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AmInvest Research Reports

Author: AmInvest   |   Latest post: Wed, 20 Feb 2019, 09:21 AM

 

Plantation - News flow for week 2 – 4 Jan

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  • The Edge Malaysia cited Malaysia’s Minister of Primary Industries Teresa Kok as saying that the EU’s evaluation of palm oil has not been fair and just. The minister was responding to the Norwegian Parliament’s vote in early December 2018 that will make the country the first in the world to ban palm biodiesel from year 2020F onwards. In our view, Norway’s ban on palm biodiesel is immaterial as Norway only purchased 569 tonnes of palm products from Malaysia in 2017. Malaysia’s exports amounted to 16.6mil tonnes in 2017. What is more significant is that Norway’s move would be supportive of the EU’s proposed ban on palm biodiesel from year 2030F onwards.
  • Reuters reported that commodity traders are in the dark because of the partial US government shutdown as they are unable to see daily and weekly export reports. The reports provide traders with insights on whether China is buying US soybeans. Traders have been anxiously waiting for proof from the USDA that China is ramping up purchases of grains and soybeans from US farmers, who are preparing their spring planting and trying to secure financing for seeds and fertiliser. Also, the suspension of the reports is giving large grain companies an unfair advantage in trading soybeans as they are directly involved in the export trade.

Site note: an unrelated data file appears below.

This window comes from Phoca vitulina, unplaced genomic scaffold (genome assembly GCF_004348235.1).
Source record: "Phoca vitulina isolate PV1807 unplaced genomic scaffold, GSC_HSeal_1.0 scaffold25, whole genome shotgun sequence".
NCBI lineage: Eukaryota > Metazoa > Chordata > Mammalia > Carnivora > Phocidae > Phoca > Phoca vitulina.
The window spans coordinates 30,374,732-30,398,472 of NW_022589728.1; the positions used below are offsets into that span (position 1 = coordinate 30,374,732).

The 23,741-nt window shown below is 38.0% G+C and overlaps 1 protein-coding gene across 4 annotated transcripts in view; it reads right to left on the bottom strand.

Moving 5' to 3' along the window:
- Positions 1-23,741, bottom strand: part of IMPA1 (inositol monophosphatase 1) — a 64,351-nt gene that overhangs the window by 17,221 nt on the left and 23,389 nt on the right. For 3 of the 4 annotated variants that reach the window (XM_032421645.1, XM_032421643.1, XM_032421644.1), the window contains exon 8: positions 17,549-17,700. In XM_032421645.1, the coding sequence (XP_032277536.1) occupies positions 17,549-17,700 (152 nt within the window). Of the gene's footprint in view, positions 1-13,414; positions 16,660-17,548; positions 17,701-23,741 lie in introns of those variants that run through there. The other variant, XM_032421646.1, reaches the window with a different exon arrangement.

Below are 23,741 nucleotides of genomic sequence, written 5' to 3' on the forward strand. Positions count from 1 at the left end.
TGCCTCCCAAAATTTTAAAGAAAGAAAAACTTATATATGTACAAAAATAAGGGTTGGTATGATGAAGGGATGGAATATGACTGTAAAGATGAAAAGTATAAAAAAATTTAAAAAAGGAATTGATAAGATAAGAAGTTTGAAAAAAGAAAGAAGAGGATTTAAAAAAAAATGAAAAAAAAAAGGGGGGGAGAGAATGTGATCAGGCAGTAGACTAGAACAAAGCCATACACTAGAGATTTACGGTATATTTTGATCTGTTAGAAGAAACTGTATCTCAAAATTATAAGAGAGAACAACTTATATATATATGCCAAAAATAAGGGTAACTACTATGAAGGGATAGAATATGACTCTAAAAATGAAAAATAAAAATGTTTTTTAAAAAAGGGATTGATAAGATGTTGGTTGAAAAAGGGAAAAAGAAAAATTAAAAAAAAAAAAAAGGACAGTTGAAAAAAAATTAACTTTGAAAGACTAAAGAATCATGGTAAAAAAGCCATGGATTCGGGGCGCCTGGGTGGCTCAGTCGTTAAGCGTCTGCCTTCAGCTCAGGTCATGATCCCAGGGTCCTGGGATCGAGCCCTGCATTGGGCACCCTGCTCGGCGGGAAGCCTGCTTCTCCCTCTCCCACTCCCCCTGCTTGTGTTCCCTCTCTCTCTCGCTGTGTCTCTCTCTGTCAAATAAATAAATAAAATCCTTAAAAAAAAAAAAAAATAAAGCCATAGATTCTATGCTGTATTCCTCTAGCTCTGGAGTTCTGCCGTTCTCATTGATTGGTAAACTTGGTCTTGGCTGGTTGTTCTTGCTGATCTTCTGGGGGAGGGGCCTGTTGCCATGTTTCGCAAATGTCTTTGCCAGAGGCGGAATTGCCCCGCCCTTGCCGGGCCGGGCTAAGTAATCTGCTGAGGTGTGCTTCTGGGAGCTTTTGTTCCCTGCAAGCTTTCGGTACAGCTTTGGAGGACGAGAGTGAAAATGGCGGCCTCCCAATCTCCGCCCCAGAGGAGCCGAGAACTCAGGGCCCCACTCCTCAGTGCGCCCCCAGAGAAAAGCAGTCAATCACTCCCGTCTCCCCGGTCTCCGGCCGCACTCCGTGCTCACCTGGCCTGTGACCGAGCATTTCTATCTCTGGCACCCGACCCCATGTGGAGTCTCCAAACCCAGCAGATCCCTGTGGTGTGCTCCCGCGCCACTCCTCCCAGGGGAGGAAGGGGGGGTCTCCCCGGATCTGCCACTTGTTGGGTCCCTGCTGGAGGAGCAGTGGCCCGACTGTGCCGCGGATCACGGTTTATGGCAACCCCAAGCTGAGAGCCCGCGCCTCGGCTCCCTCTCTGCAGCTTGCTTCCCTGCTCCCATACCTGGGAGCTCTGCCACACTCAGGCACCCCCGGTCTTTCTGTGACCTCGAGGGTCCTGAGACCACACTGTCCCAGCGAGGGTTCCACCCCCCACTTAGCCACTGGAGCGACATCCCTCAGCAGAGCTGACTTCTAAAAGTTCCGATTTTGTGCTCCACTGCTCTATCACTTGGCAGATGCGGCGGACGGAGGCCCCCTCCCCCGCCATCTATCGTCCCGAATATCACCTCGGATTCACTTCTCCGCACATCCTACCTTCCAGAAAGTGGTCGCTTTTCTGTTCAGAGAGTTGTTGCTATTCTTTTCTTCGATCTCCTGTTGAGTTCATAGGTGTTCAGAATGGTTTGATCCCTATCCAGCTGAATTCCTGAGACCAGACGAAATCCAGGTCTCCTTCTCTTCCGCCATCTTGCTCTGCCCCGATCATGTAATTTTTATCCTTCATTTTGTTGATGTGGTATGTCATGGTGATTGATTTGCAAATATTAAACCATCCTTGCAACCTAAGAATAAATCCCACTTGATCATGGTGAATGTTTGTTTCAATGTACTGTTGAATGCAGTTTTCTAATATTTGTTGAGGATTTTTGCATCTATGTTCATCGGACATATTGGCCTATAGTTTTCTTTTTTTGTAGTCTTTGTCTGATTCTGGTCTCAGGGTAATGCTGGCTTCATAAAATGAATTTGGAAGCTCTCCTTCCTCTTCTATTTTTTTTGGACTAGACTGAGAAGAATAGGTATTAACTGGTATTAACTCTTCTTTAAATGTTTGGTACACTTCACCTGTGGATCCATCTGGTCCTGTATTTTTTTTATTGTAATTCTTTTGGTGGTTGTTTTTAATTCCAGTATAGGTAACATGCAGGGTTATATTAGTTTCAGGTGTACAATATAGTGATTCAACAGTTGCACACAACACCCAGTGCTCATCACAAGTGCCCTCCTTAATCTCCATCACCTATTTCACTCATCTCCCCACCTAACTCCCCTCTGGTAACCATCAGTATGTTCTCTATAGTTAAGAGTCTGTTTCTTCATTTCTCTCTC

• The South China Morning Post reported on how the price of sugar could swing Indonesia’s general elections. Keeping sugar prices low is critical for voter support. However at the same time, Indonesia is also home to sugar farmers, who want to sell their products at high prices. Indonesia’s sugar imports have doubled in the past 10 years. In 2017, less than half of the sugar consumed in Indonesia was produced domestically. Thailand supplied 94% of Indonesia’s sugar imports. The decision to allow sugar imports has allowed sugar price in Indonesia to stabilise at US$1.00/kg. Although the government has set a minimum price for sugar to ensure security for domestic farmers, the farmers have been demanding for an increase in the minimum price.
  • Reuters reported that Uralkali will redirect its sales from China and India to Africa as the prices of potash in China and India are too low. Uralkali, which is one of the world’s largest producers of potash, usually signs large supply contracts with China and India each year. However last year, Uralkali only agreed to sell “minor volumes” of potash to China for US$290/tonne. Uralkali said that a price below US$300/tonne is unreasonable given the robust global trends in potash prices. Uralkali added that a price of more than US$310/tonne is more appropriate for China and India.

Source: AmInvest Research - 7 Jan 2019

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